Support Dogs is appealing to dog-loving families to foster its life-changing pooches, to help them get used to working with children.

Although the Covid-19 pandemic has had a significant impact on the recruitment of volunteers, the charity is still keen to hear from families with younger children who also have experience with caring for a dog.

Support Dogs is a Sheffield-based national charity that trains assistance dogs for children with autism and adults with epilepsy and disability, enabling them to lead a safer, more independent life.

Says Support Dogs’ chief executive Rita Howson: “A lot of our dogs in training are working towards helping a child with autism, so we really need them to live with families with young children to get used to all that this involves.”

One family from Crookes are currently fostering their third support dog. Having previously fostered Marky (now an autism assistance dog) and Cobble, the Townsends gave a home to Buddy with the understanding that he would be leaving them by April 2020. It is now February 2021 and due to the continuing restrictions affecting face-to-face training with clients, he is still with them.

Normally dogs in training attend ‘school’ during the day, making it ideal for doggy foster carers who work. Lockdown changed that, with the dogs now spending more time with their foster carers, being ‘home-schooled.’

However, for mum and dad Alicia and Julian, and their children Jake, aged 14, and 12-year-old Phoebe, having a succession of well-behaved trainee support dogs over the past couple of years has been a blessing – particularly during the lockdowns.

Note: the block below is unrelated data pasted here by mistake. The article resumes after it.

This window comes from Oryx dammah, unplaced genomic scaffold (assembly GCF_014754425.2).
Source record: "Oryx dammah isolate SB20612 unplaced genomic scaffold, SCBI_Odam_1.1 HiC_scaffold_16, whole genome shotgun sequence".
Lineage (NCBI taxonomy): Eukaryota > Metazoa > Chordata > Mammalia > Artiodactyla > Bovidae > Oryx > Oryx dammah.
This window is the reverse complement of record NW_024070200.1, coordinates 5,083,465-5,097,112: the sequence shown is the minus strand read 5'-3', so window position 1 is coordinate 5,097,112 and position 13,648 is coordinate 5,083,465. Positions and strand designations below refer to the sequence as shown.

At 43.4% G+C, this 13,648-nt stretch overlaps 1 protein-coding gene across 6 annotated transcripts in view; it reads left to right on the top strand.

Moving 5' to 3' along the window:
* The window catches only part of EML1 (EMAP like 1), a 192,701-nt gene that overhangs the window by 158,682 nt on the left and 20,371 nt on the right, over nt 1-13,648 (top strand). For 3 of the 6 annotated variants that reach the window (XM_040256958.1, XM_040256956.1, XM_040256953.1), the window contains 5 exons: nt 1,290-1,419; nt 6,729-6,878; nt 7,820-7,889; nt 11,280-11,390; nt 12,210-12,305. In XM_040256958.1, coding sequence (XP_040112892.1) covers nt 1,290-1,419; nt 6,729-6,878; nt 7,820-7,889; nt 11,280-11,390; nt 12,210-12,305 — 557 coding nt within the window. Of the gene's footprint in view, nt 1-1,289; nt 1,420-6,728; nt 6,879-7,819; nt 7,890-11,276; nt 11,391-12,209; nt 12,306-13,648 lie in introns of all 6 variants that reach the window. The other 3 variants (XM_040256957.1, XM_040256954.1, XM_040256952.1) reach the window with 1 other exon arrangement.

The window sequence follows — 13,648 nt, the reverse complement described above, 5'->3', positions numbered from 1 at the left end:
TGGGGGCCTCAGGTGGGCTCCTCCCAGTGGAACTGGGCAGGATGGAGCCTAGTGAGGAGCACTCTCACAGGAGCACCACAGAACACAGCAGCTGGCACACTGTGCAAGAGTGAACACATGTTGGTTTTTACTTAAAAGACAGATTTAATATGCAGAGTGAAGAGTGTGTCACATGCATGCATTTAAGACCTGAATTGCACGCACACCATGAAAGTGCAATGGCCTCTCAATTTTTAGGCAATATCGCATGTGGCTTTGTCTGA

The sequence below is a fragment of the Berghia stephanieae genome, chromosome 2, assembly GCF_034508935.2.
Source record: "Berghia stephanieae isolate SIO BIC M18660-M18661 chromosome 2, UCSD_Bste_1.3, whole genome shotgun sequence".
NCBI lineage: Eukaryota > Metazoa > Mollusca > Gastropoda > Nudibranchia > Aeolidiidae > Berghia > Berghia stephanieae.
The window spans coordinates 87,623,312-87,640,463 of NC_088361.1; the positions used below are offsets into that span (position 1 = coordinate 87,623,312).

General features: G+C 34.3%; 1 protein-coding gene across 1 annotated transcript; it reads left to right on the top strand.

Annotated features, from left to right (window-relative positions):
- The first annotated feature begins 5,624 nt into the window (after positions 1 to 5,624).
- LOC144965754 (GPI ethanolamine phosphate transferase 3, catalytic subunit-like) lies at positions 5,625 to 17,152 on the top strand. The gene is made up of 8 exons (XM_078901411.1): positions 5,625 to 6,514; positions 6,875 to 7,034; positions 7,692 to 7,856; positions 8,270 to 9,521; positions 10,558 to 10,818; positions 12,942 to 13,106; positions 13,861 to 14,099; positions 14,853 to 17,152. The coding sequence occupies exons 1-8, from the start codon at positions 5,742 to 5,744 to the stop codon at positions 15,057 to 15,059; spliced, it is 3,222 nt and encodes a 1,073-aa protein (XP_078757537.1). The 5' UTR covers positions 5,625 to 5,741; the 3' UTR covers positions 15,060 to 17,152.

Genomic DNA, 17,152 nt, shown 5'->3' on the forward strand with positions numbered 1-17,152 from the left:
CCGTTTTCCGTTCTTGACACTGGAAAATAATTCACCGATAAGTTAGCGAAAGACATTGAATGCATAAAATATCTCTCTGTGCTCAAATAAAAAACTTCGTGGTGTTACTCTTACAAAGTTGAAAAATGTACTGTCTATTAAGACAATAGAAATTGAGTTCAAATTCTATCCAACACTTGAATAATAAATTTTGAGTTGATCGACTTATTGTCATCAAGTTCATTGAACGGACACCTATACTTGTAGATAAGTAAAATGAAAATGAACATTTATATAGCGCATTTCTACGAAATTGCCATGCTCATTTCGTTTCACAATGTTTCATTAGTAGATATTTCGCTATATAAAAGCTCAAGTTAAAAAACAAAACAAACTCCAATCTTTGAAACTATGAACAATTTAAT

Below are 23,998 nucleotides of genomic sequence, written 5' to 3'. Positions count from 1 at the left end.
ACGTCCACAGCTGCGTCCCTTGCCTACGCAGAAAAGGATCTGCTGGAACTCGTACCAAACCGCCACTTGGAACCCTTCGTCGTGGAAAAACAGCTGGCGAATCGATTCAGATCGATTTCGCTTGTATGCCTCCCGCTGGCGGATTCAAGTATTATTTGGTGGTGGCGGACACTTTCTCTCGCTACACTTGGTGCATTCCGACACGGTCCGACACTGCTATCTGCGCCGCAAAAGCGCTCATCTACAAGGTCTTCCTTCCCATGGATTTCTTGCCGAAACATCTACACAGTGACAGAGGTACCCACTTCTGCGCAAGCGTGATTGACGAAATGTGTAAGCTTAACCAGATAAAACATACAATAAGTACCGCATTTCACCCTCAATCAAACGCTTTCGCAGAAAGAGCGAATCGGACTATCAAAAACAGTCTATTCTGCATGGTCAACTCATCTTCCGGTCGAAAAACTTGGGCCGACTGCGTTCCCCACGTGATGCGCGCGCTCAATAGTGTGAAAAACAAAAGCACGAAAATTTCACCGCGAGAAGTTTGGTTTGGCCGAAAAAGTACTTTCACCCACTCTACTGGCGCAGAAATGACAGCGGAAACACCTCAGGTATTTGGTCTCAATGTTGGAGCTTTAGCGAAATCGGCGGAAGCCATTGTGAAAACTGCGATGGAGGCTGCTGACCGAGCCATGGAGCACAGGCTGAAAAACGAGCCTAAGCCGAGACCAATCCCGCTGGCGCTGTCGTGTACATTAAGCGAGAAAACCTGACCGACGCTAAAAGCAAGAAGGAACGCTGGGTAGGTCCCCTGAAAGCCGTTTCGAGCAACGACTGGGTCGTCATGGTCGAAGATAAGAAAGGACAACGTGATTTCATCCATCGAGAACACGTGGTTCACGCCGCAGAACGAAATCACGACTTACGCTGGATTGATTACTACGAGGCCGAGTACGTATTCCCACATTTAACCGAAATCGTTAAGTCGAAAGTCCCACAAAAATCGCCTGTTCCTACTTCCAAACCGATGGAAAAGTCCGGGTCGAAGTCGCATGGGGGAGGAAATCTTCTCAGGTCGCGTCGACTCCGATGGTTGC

Says Alicia pictured above left with her family, and below right with Buddy,: “We volunteered to be foster carers for Support Dogs as the kids were desperate for a dog but my hubby and I both work full time so it seemed an ideal solution as the dog is (in normal times) in training when we’re at work.

“It really is the best of jobs. We love each and every one of the dogs we have had; we’re still in touch with Marky and his new family and we feel so proud seeing what he’s achieved and how he’s improved the life of a young boy with autism and that of his family.

“And thank goodness for Buddy getting us out walking in these lockdowns!”

Support Dogs are looking for foster families with children aged between two and 12 years old, preferably with some dog experience and who live in a commutable distance to its training centre in Sheffield.

There are no costs involved, as the charity pay for all the food, equipment, and vet visits. Homes with an existing older pet dog are considered subject to an evaluation by their team.

 For more information on Support Dogs’ family foster carers and how to apply go to: